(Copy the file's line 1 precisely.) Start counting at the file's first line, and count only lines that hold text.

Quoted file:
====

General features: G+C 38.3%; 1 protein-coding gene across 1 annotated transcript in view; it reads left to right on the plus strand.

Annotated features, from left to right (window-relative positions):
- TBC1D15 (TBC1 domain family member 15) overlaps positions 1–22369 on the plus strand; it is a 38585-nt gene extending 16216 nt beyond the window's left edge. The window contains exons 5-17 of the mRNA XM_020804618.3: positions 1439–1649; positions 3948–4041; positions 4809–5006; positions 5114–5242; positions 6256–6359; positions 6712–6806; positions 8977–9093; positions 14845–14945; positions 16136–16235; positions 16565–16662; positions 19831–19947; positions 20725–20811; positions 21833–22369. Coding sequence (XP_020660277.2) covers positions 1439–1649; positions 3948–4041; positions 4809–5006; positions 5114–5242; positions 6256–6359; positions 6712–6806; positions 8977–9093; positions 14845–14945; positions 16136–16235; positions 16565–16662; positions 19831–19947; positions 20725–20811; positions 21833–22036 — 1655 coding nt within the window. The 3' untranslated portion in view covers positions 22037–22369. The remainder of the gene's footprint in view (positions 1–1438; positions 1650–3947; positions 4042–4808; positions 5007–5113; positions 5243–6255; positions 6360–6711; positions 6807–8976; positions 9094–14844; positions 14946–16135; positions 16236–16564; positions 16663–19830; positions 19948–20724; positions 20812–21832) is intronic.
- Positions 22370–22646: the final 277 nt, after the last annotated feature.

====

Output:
General features: G+C 38.3%; 1 protein-coding gene across 1 annotated transcript in view; it reads left to right on the plus strand.